Saturday, January 16, 2016

OP-ED: U of L Brandeis School of Law: "compassion", "social justice" and..."pizza"?

The law school of which I am a fresh alum recently decided to connote itself as, loosely stated, a "compassionate" law school working towards "social justice".  There is debate about whether this was a good idea and/or necessary and two highly-regarded professors have publicly weighed-in on the issue. (here and here)

I will not be taking sides, at least on Proctor's Type anyway.  Rather, I have an additional proposal for the ideological direction of the  Now I do not quite have the exact phrasing down yet.  "Striving for Pizza" seems to over-state the importance and "a "pizzariffic" law school" sounds like something from the Teenage Mutant Ninja Turtles.  Semantics aside, the idea is simple: the Brandeis School of Law has pizza readily available EVERY DAMN DAY.  It would be a pizza guarantee and would be formally recognized during orientation in a manner similar to the oath signing ceremony.

Current students and recent alumni would be quick to point out that between the school itself, student groups, and legal research providers, there is already quite a bit of pizza to go around.  A student who was willing to join every student group and take in countless training sessions could easily eat free pizza 3-4 times a week.  But that is not what I would call a "pizza guarantee", not even close.  There needs to be an area of the building where there is conditions-free pizza, a pizza "safe place", so to speak.

Many may worry about the financial implications of providing endless pizza within the law school.  To that, I provide two arguments.  First, our school is frequently tabbed as a "best value" law school, with full time in-state tuition coming in at less than half the cost of many private schools.  If a slight tuition raise were necessary, so be it, we are all too used to customary raises in tuition without any explanation whatsoever.  At least this raise in cost would have significant tangible benefits accompanying it.  Second, enrollment numbers at law schools across the country have decreased significantly and Brandeis is no exception.  Just think how many potential students deciding between two schools would choose the one that always has pizza over the one that does not.  Further, someone deciding whether or not to go to law school at all may be swayed in that direction if they knew the amount of pizza involved.  More students means more tuition dollars plain and simple.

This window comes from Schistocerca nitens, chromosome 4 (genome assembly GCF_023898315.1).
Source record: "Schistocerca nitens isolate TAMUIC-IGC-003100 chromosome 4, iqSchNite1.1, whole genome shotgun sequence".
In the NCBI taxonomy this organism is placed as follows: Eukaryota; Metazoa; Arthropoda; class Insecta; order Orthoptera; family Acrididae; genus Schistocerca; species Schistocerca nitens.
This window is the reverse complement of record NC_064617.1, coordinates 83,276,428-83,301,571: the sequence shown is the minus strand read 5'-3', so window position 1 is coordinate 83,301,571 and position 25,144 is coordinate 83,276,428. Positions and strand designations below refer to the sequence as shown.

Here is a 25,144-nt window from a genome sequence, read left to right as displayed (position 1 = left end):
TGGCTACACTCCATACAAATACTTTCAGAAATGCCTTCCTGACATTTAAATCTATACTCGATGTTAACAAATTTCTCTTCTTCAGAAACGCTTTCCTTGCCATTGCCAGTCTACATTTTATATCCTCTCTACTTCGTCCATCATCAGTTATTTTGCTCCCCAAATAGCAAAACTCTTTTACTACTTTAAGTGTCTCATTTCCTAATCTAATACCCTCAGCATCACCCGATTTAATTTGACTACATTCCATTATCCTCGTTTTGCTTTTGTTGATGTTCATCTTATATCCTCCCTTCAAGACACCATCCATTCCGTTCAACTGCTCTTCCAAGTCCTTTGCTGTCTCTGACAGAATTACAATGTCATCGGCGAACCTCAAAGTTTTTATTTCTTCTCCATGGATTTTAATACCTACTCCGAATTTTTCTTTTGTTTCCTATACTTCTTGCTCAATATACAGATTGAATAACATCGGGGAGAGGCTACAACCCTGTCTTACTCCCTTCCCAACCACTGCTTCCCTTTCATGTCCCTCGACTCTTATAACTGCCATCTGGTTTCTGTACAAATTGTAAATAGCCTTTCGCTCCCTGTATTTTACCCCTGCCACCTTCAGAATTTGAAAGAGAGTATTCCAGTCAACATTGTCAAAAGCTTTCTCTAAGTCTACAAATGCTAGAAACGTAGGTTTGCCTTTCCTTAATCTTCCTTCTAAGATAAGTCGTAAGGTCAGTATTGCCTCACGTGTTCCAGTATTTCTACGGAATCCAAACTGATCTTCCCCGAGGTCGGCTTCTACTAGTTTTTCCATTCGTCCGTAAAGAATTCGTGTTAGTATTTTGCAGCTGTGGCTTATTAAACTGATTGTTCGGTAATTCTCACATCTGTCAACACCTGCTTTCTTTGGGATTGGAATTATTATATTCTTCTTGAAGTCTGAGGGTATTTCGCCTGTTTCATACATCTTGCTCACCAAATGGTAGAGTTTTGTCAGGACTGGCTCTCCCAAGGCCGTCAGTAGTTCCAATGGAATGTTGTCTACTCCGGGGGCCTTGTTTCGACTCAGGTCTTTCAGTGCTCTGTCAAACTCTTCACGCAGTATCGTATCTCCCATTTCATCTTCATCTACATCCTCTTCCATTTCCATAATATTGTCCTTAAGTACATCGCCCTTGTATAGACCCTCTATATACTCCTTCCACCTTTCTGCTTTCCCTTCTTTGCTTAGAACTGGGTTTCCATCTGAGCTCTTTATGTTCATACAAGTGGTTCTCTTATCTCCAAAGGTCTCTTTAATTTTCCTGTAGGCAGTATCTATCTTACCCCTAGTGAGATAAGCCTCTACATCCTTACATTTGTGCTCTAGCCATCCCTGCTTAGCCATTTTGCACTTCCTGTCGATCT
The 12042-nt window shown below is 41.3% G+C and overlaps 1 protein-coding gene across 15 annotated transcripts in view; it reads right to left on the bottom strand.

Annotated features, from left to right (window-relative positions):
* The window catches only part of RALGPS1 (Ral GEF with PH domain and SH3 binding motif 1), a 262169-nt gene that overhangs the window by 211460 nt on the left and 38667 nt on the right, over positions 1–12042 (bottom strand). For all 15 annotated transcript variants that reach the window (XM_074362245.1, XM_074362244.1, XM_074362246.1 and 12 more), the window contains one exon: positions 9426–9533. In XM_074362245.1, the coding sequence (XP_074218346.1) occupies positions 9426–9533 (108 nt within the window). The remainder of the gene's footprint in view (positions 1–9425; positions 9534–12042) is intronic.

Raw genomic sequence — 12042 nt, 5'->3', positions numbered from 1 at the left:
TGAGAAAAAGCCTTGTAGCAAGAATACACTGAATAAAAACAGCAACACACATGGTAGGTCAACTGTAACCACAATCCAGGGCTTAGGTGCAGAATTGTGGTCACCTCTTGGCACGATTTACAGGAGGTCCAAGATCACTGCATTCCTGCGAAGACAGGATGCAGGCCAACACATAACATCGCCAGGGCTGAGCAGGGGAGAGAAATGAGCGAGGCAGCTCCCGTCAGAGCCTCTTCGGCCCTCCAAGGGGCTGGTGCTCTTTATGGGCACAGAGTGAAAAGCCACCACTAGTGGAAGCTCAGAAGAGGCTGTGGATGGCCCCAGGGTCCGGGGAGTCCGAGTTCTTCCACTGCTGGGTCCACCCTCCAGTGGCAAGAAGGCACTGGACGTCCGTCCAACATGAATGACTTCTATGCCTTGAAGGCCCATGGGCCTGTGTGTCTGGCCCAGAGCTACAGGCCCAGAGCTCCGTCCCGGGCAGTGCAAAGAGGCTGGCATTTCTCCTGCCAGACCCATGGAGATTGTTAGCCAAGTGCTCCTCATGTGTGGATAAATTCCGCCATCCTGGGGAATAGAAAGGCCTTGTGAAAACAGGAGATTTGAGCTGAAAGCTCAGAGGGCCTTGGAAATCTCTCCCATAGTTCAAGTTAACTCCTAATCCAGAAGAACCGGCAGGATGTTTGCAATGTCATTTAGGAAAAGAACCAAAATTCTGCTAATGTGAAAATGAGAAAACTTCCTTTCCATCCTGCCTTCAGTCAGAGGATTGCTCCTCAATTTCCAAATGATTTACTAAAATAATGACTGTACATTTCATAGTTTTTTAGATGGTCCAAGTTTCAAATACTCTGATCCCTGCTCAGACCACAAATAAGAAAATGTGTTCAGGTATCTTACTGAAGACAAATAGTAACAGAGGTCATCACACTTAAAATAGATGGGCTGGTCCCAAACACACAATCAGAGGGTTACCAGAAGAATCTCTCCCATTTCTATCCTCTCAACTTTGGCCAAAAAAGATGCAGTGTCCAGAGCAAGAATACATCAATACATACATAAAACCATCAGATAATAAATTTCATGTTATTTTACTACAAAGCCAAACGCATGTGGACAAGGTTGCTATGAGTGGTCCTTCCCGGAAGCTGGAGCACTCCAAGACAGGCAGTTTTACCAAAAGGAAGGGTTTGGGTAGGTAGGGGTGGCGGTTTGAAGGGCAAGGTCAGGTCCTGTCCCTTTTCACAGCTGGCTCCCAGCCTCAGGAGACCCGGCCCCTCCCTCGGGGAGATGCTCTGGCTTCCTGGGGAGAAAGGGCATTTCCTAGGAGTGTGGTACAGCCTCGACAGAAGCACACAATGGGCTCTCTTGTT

Last but not least, I must emphasize the importance of pizza variety.  Law school is a stressful environment filled with hours of reading and studying.  Papa Johns every day is not going to spice it up enough.  Don't get me wrong, Papa Johns can be a part of the rotation and is very good (side note: I want to thank the angel from heaven who ordered for school events and frequently ordered a green olives one topping.  I often got the majority of that S.O.B to myself), but we need to get creative.  Why not install some ovens and have some Papa Murphy's ready to bake so as to coincide with a particular student's schedule?  Boombozz on Fridays would decrease skipping class for a three day weekend.  Mellow Mushroom on the day of the law school prom (whatever that is called) would add to the glamour of the evening.  The possibilities are endless.

In sum, pizza unifies everyone in a unique and special way.  As the Brandeis School of Law contemplates how to set itself apart in the current realm of legal education, it should seriously consider a pragmatic and non-controversial pizza guarantee.

Eric Proctor is a 2015 graduate of the University of Louisville Brandeis School of Law and a pizza lover.

1 comment:

  1. Just more Neo-Marxist propaganda from the pro-pizza lobby. I think I just may have given myself whiplash from SMDH so hard. Frankly, this entire article is bologna (good pizza topping?). Whose pockets would be emptied so these entitled students could live in this land of infinite pizza? Not mine, I'll tell you that much.

    The author fails to consider the substantial logistical nightmare the ComPizzaniate Law School movement would create: do you like pepperonis? How do you feel about thin-crust? Are you gluten-free? This opens up an entirely new can of worms (def a BAD pizza topping) that no one asked for. Has the author even thought about our children? (probably plain cheese pizza fans... Ewww)

    While the author's intentions may be noble, his ideas for a solution are much like his beloved PJ's pies: half-baked. If you want to live in a mythical Pizza Paradise I suggest you take a look at your old report cards for an idea of where to go: CiCi's